Zara Zhang examines the experiences of Chinese students studying abroad in the United States
In China, young people are often referred to as "flowers of the Motherland"-- a simile that conveys their freshness and rootedness. In return for the Motherland's nurturing, Chinese youths are expected to take it upon their shoulders to construct the nation's bright future. However, in the past decade, the most promising of these flowers have mass-uprooted themselves by the millions to a distant and unfamiliar land--America.
Last year alone, China sent 274,000 students to the US, making it the number one country of origin for international students in America. The motivations and aspirations of this massive exodus will play a decisive role in shaping US-China relations in the 21st century.
The Promised Land
A popular joke in China goes that the annual plenary session of the People's Congress and the Chinese People's Political Consultative Conference is more like a gathering for parents of Chinese students studying in the West--it is no secret that numerous top Party leaders have sent their children to America, which many perceive as the "promised land" for higher education.
Sally Yan, a counsellor at the New Oriental Education Group, speculates that the number one motivation for Chinese students to study in the U.S. is to "follow the trend." When top students and those from envied backgrounds opt to leave, others scramble along, sometimes with the blind assumption that a foreign college degree is always superior than a domestic one.
Nevertheless, the opportunity to study overseas is no longer monopolized by the rich and the powerful. Even in lower-middle income families, parents are sometimes willing to sell a house or make other major sacrifices in order to finance their children's overseas education. Though immensely difficult, it is theoretically possible for an outstanding Chinese student with a humble background to be admitted a top U.S. college with substantial financial aid, and many are willing to make a wager.
As powerful a factor as it may be, peer pressure is not the sole reason prompting Chinese students to leave. Four of the five students interviewed for this article said that they simply want a better education, and the best universities in the world are to be found in the U.S. Even the very top universities in China cannot begin to compete with the Ivy League, at least according to popular rankings.
There are "push" factors operating as well. In China's rigid education system, students spend years cramming for a single fate-altering exam, the Gaokao. They have to declare a major before applying to domestic colleges, a momentous choice that many feel they are not ready to make at age 17. America's liberal arts education offers a fresh perspective on what a world-class education can be like, as well as the freedom and flexibility that Chinese students have long been deprived of.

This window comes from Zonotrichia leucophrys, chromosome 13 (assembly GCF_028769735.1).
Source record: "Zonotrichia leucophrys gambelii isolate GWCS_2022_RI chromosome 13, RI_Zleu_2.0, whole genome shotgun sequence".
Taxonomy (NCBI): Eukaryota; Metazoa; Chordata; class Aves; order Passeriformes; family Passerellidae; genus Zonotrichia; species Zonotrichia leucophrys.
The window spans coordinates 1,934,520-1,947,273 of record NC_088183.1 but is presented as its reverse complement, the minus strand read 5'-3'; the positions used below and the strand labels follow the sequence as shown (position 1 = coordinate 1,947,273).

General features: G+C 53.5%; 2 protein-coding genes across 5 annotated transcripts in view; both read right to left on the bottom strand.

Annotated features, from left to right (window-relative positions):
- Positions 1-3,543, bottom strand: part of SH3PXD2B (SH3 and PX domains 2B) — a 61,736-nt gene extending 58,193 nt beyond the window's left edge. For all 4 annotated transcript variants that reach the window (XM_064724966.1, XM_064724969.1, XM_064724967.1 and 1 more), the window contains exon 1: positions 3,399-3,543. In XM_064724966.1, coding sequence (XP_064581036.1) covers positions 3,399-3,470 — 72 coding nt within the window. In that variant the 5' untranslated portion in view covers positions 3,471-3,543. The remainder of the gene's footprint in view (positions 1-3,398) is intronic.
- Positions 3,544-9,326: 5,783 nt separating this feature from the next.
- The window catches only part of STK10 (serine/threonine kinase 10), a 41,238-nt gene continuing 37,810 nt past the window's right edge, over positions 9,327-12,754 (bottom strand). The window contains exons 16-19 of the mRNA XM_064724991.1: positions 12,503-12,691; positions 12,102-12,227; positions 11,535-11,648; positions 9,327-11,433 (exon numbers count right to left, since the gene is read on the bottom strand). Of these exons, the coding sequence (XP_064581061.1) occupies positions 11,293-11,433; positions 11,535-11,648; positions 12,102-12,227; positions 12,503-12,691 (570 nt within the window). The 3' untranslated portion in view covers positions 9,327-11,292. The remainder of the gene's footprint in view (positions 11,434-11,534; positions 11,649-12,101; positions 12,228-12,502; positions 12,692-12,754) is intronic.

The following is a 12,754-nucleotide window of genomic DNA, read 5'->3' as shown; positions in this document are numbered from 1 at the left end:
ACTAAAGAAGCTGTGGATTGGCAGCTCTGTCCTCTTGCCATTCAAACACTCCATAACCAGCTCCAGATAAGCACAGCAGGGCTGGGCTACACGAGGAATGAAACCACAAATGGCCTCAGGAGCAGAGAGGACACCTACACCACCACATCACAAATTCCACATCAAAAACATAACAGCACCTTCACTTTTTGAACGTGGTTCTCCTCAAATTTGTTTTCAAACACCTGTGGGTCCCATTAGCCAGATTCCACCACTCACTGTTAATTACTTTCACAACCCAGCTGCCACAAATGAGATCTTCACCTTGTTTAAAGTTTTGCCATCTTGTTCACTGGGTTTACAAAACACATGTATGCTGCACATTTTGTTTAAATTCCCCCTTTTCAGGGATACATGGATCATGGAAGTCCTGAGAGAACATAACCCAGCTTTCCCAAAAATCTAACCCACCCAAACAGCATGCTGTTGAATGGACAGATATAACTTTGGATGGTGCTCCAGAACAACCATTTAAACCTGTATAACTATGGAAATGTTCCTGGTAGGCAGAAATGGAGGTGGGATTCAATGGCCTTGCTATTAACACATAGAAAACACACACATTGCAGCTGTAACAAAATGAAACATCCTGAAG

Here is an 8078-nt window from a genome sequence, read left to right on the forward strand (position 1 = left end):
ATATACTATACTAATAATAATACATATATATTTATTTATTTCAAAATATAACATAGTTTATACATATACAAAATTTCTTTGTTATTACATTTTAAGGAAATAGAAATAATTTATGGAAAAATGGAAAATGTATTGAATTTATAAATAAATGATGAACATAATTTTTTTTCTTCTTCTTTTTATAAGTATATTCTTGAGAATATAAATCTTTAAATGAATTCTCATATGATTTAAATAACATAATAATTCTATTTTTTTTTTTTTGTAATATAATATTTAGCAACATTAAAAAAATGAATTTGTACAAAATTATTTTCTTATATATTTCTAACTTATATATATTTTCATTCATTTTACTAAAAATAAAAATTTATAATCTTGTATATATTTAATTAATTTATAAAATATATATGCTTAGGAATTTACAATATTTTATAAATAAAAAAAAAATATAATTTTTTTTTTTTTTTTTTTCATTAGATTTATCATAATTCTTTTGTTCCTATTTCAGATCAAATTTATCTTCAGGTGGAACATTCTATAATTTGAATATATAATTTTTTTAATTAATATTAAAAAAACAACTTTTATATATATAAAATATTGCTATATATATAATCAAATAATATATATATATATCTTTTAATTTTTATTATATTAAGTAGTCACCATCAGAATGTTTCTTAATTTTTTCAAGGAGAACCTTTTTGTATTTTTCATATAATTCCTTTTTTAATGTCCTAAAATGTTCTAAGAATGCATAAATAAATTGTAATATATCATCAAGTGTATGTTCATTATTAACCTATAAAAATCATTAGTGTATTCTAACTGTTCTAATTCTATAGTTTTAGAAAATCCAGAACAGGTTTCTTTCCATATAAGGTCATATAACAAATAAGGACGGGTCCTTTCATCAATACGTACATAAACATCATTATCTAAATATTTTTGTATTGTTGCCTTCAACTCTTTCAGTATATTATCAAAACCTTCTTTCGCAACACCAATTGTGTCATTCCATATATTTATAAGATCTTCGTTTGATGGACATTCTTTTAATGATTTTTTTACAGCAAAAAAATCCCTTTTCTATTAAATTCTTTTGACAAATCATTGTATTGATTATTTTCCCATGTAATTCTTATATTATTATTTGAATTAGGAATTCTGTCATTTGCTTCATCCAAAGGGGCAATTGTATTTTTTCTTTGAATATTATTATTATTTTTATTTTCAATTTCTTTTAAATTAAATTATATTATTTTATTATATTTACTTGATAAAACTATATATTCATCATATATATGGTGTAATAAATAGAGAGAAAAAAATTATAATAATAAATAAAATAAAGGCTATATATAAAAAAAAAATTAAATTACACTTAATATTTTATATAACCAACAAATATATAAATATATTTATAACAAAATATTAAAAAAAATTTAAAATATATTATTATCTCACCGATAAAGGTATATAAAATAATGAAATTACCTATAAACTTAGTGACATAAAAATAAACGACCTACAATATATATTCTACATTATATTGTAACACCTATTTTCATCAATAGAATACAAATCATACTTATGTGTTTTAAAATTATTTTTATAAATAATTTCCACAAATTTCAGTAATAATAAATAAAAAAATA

"A Collective Bias"
With freedom, however, comes confusion. Upon arrival in the U.S., many students are overwhelmed by the sheer amount of choices that are thrown at them by American liberal arts colleges. Some find it extremely difficult to decide on a field of study, even though they are usually not required to do so until sophomore year.
Jessie Lu, a student from Guangzhou who graduated from Duke University in 2014, studied three fields that would leave many of her compatriots scratching their heads: Public Policy, Journalism and Film.
"I want to study something that would allow me to understand American society better, because the whole point of studying abroad is to know another way of thinking," she explained.
Although her reasoning aptly sums up the meaning of an overseas education, the choice to study the humanities remains highly unorthodox among Chinese students. Most leverage on the rigorous Math and Science training they acquired in China's domestic education system and choose to study fields related to these disciplines. Horrifying myths of students finding themselves unemployable after obtaining degrees in non-technical majors have become a popular refrain for Chinese parents, who extol the practical benefits of studying a technical discipline that supposedly guarantees job offers.
When students are confounded by the plethora of available options, the default go-to choices are economics and mathematics. It is believed that people in these majors have the highest chance of landing coveted high-paying jobs in the finance or consulting industries. Ken Ling, a former president of the University of Michigan's Chinese Students and Scholars Association, said that at least a third of the Chinese students he knows at his school are majoring in these fields.
Language barriers may be the major reason for the underrepresentation of Chinese students in non-economics and mathematics fields. When she first started out as a Public Policy major, Lu went through a hard time adjusting to the style of academic writing required in her classes, and often sought help from the writing center. Today, she speaks impeccable English and works as the the Director of Communications for the Bay Area office of the rapidly growing Chinese drone startup EHANG.
According to Lu, the rise of technology and startup sectors has created a vast demand for skillsets possessed by those trained in the humanities: presenting product is as important, if not more, than making one. Nevertheless, she notes that there remains a "collective bias" against the humanities among the Chinese, which she finds unjustified. She is applying the communication and critical thinking skills she learnt in school to her Silicon Valley job every day, a fact that many Chinese would still find surprising. Until these soft skills become more appreciated by the Chinese community, the stereotype of the Chinese scientist and engineer is unlikely to go away in the near future.
Comfort in Numbers
If you randomly pick ten international students from Michigan State University, seven will be from China. The school enrolled 3,848 Chinese international undergraduates in fall 2014, a number greater than Harvard's entire classes of 2017 and 2018 combined.